. Assessment of Extent and Role of Tau in Subcortical Vascular Cognitive Impairment Using 18F-AV1451 Positron Emission Tomography Imaging. JAMA Neurol. 2018 Aug 1;75(8):999-1007. PubMed.


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  1. This is an interesting study with well-characterized patient groups exploring the cross-sectional relationship between subcortical small vessel disease, amyloid, and tau deposits in patients with subcortical vascular cognitive impairment. Using flortaucipir- and florbetaben-PET, Kim and colleagues observed independent contributions of amyloid and small vessel disease with regional tau pathology. These findings are consistent with animal studies noting an association between increased cerebrovascular pathology and tau formation (Amtul et al., 2014; Bennett et al., 2018), and CSF studies have reported both independent and synergistic associations between amyloid pathology and small vessel disease on tau pathology or hippocampal volume (Freeze et al., 2017; Guzman et al., 2013; Kim et al., 2015). It may be that additive or synergistic relationships between pathologies can be detected at different stages of the disease.

    With respect to cognition, it is interesting to note that while the tau patterns in the subcortical vascular cognitive impairment group are similar to what is typically observed in patients with prodromal Alzheimer’s disease (Johnson et al., 2016), the relationships with cognition are different, with tau pathology in subcortical vascular cognitive impairment being primarily related to language and not memory. Given the small sample size, the findings need to be replicated in larger cohorts. The mediation model showing that the relationship between either amyloid burden or small vessel disease on cognition is mediated by distinct patterns of tau pathology is suggestive that this may be the case, though more regions should be explored. However, longitudinal investigations and drug interventions will be necessary to ascertain the temporal and potentially causal relationships.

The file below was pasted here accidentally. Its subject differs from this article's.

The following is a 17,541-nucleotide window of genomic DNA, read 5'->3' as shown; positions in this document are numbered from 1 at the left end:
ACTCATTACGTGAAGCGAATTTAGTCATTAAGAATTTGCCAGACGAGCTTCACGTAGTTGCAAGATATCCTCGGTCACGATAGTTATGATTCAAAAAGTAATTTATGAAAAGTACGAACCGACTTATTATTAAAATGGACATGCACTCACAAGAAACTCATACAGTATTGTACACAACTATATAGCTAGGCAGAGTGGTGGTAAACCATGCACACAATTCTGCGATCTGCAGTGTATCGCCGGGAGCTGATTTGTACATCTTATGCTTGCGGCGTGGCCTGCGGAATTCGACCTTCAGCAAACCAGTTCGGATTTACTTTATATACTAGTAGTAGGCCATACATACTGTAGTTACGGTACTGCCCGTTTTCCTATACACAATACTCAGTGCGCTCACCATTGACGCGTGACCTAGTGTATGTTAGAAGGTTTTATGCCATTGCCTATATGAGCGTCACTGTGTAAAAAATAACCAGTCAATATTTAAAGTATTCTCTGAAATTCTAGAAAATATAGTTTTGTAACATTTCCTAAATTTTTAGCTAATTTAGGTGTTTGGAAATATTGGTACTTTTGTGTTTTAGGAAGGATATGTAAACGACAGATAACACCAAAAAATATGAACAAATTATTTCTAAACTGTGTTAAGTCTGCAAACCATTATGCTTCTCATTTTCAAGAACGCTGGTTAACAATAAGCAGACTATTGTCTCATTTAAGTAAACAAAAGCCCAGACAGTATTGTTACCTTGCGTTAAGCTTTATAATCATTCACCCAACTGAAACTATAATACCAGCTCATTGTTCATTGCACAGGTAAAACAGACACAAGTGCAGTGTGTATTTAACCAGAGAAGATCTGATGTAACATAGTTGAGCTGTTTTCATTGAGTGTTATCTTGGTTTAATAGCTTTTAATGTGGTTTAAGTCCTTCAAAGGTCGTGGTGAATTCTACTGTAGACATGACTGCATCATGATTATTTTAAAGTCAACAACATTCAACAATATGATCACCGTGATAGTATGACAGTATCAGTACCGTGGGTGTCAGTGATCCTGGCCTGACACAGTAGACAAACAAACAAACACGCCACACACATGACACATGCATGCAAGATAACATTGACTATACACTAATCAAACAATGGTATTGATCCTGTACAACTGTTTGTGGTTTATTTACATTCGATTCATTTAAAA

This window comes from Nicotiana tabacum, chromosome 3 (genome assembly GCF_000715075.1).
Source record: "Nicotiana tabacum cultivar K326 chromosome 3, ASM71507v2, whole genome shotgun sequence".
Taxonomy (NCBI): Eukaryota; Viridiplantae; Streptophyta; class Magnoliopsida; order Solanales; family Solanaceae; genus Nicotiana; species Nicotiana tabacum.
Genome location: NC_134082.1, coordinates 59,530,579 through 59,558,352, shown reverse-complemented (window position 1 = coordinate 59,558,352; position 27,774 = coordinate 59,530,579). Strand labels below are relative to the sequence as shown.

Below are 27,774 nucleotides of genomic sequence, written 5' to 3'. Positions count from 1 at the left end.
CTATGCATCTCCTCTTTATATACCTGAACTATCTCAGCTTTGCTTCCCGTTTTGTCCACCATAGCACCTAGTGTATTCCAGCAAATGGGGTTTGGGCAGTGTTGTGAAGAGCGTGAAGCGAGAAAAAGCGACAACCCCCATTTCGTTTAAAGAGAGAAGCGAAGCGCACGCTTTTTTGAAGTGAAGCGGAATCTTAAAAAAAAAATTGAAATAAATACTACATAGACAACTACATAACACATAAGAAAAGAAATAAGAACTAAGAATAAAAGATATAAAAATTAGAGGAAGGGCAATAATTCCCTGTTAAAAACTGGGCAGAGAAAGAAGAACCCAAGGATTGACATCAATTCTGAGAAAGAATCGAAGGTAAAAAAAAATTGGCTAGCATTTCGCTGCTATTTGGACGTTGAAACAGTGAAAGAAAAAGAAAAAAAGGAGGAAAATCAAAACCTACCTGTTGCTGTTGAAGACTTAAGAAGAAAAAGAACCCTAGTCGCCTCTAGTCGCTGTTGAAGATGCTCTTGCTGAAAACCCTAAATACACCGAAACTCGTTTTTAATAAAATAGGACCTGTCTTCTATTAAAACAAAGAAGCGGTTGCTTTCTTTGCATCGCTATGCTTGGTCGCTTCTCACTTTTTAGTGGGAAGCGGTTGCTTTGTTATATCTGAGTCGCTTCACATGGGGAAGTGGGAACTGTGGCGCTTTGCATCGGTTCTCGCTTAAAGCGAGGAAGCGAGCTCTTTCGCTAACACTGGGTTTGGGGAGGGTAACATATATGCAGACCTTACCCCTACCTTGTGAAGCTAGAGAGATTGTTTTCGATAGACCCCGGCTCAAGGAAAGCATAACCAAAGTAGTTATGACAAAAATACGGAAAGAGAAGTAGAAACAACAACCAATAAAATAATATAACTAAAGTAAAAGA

This work represents an important piece in the larger discussion on whether cognitive impairment due to Alzheimer’s disease and cerebrovascular pathology share common endpoints with respect to tau, neurodegeneration, and neuronal dysfunction. A rich neuropathological literature that informs us that the co-occurrence of cerebrovascular and AD pathology is quite common (e.g., Schneider et al., 2007), emphasizing that a better understanding of how vascular and AD pathologies interact in vivo is a critically important question going forward. Given that overall lower levels of tau PET signal were seen in SVCI as compared to ADCI, the observations here are consistent with the idea that cerebrovascular disease reduces the threshold at which Alzheimer’s disease pathology (especially tau pathology) leads to cognitive impairment, at least in impaired individuals with some level of increased amyloid burden. The authors in the current article used a visual assessment to define presence of amyloid, but it would be interesting for future studies that use quantitative measurements of amyloid burden to investigate whether there is a dose-response relationship between the magnitude of small vessel disease and the threshold at which amyloid and tau pathologies impact cognition. Ultimately, understanding the link between vascular pathology and Alzheimer’s disease pathology will be important for the implementation of vascular biomarkers in the diagnostic research criteria framework (Vemuri and Knopman, 2015Jack et al., 2018) and, more broadly, to the success of clinical trials in late-onset AD.  


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  1. Cerebrovascular Disease: Does Tau Mediate Cognitive Decline?